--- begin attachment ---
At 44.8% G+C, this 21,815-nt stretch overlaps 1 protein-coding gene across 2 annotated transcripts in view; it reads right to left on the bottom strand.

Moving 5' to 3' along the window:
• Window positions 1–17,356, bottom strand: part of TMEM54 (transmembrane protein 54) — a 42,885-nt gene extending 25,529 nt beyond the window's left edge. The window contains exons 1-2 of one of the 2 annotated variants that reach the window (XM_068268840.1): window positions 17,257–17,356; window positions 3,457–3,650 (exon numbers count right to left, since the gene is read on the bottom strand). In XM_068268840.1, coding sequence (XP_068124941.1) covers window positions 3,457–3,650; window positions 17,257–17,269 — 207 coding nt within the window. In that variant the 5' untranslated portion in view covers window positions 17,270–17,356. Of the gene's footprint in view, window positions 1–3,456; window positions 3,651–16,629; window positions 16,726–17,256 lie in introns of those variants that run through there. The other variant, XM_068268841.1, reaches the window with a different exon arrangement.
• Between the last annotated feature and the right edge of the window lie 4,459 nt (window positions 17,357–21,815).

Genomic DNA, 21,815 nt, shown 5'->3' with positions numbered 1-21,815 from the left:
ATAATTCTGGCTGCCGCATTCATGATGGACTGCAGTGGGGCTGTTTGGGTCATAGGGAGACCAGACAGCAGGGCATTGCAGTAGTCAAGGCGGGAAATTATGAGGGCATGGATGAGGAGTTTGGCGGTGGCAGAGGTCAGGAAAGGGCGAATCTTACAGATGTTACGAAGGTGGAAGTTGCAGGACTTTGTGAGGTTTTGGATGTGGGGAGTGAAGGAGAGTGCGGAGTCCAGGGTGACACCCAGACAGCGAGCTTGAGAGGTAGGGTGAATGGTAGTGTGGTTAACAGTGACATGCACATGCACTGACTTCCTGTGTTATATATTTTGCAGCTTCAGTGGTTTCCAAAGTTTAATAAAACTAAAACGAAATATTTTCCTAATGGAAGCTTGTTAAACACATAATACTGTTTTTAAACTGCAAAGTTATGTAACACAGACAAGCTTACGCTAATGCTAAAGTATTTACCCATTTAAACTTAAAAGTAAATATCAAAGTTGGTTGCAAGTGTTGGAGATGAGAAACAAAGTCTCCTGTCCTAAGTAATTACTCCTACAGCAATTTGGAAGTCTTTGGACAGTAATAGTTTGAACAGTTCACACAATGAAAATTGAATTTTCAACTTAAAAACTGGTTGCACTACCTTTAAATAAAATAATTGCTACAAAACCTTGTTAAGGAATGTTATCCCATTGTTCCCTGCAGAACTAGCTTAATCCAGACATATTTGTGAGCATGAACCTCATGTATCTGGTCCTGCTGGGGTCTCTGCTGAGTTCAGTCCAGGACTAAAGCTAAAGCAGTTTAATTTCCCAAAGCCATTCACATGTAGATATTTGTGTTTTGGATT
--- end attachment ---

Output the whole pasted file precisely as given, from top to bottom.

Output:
At 44.8% G+C, this 21,815-nt stretch overlaps 1 protein-coding gene across 2 annotated transcripts in view; it reads right to left on the bottom strand.

Moving 5' to 3' along the window:
• Window positions 1–17,356, bottom strand: part of TMEM54 (transmembrane protein 54) — a 42,885-nt gene extending 25,529 nt beyond the window's left edge. The window contains exons 1-2 of one of the 2 annotated variants that reach the window (XM_068268840.1): window positions 17,257–17,356; window positions 3,457–3,650 (exon numbers count right to left, since the gene is read on the bottom strand). In XM_068268840.1, coding sequence (XP_068124941.1) covers window positions 3,457–3,650; window positions 17,257–17,269 — 207 coding nt within the window. In that variant the 5' untranslated portion in view covers window positions 17,270–17,356. Of the gene's footprint in view, window positions 1–3,456; window positions 3,651–16,629; window positions 16,726–17,256 lie in introns of those variants that run through there. The other variant, XM_068268841.1, reaches the window with a different exon arrangement.
• Between the last annotated feature and the right edge of the window lie 4,459 nt (window positions 17,357–21,815).

Genomic DNA, 21,815 nt, shown 5'->3' with positions numbered 1-21,815 from the left:
ATAATTCTGGCTGCCGCATTCATGATGGACTGCAGTGGGGCTGTTTGGGTCATAGGGAGACCAGACAGCAGGGCATTGCAGTAGTCAAGGCGGGAAATTATGAGGGCATGGATGAGGAGTTTGGCGGTGGCAGAGGTCAGGAAAGGGCGAATCTTACAGATGTTACGAAGGTGGAAGTTGCAGGACTTTGTGAGGTTTTGGATGTGGGGAGTGAAGGAGAGTGCGGAGTCCAGGGTGACACCCAGACAGCGAGCTTGAGAGGTAGGGTGAATGGTAGTGTGGTTAACAGTGACATGCACATGCACTGACTTCCTGTGTTATATATTTTGCAGCTTCAGTGGTTTCCAAAGTTTAATAAAACTAAAACGAAATATTTTCCTAATGGAAGCTTGTTAAACACATAATACTGTTTTTAAACTGCAAAGTTATGTAACACAGACAAGCTTACGCTAATGCTAAAGTATTTACCCATTTAAACTTAAAAGTAAATATCAAAGTTGGTTGCAAGTGTTGGAGATGAGAAACAAAGTCTCCTGTCCTAAGTAATTACTCCTACAGCAATTTGGAAGTCTTTGGACAGTAATAGTTTGAACAGTTCACACAATGAAAATTGAATTTTCAACTTAAAAACTGGTTGCACTACCTTTAAATAAAATAATTGCTACAAAACCTTGTTAAGGAATGTTATCCCATTGTTCCCTGCAGAACTAGCTTAATCCAGACATATTTGTGAGCATGAACCTCATGTATCTGGTCCTGCTGGGGTCTCTGCTGAGTTCAGTCCAGGACTAAAGCTAAAGCAGTTTAATTTCCCAAAGCCATTCACATGTAGATATTTGTGTTTTGGATT